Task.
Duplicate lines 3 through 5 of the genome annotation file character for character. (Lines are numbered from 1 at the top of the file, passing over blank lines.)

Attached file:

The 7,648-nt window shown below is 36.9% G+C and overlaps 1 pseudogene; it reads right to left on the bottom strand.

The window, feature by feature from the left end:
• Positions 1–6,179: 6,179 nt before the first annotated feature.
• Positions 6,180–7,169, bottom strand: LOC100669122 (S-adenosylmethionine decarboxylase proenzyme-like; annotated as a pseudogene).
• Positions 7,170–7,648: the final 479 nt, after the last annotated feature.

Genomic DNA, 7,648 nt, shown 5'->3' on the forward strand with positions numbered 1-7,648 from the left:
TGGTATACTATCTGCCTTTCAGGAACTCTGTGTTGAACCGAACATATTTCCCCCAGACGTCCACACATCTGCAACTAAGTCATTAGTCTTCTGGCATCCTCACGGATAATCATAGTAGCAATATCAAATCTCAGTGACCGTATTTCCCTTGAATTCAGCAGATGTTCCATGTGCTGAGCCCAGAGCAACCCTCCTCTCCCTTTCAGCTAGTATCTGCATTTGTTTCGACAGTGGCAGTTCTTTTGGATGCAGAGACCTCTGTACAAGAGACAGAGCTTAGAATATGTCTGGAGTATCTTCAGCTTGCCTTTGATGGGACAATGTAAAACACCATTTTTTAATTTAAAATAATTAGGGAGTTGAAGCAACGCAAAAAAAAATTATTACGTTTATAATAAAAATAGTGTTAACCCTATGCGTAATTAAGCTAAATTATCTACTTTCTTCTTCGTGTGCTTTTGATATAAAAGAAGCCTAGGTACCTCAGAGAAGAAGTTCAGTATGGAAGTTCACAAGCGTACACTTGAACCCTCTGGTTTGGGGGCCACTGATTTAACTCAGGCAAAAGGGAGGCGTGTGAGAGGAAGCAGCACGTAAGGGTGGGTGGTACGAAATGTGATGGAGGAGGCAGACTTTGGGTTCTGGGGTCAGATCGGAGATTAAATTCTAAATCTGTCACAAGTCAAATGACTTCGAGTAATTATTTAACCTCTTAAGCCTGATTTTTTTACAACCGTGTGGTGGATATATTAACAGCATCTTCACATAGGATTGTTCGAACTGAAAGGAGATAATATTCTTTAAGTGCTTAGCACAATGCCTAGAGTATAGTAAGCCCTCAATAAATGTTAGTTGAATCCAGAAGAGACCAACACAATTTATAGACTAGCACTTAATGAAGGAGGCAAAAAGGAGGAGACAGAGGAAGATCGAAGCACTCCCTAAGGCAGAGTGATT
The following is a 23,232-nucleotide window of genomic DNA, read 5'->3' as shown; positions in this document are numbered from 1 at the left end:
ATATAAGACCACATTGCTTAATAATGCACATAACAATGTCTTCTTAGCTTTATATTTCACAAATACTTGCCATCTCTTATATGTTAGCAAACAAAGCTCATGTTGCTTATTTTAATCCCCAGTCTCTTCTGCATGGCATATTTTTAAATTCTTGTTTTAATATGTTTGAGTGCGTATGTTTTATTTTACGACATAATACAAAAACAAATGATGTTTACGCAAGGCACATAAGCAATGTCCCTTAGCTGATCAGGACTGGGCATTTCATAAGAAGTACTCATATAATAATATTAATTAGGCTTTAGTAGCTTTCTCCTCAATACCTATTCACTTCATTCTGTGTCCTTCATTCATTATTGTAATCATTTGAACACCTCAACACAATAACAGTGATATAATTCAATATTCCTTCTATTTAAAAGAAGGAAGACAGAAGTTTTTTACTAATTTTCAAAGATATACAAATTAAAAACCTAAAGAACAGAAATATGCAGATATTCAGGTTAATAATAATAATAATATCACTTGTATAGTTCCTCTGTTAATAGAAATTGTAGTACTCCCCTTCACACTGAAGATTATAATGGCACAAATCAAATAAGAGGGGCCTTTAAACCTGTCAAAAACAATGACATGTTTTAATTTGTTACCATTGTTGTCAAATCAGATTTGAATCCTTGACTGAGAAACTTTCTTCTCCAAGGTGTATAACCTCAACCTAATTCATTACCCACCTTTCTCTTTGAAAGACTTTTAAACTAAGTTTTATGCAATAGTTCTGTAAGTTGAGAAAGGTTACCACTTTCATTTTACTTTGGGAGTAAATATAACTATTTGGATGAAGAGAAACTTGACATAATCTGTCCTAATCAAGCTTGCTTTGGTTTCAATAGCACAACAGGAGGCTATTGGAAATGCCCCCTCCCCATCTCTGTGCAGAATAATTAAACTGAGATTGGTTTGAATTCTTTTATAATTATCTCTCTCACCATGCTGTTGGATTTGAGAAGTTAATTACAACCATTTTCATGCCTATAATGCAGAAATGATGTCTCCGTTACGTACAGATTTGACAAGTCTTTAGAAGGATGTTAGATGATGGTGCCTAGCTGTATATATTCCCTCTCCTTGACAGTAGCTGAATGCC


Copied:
• Positions 1–6,179: 6,179 nt before the first annotated feature.
• Positions 6,180–7,169, bottom strand: LOC100669122 (S-adenosylmethionine decarboxylase proenzyme-like; annotated as a pseudogene).
• Positions 7,170–7,648: the final 479 nt, after the last annotated feature.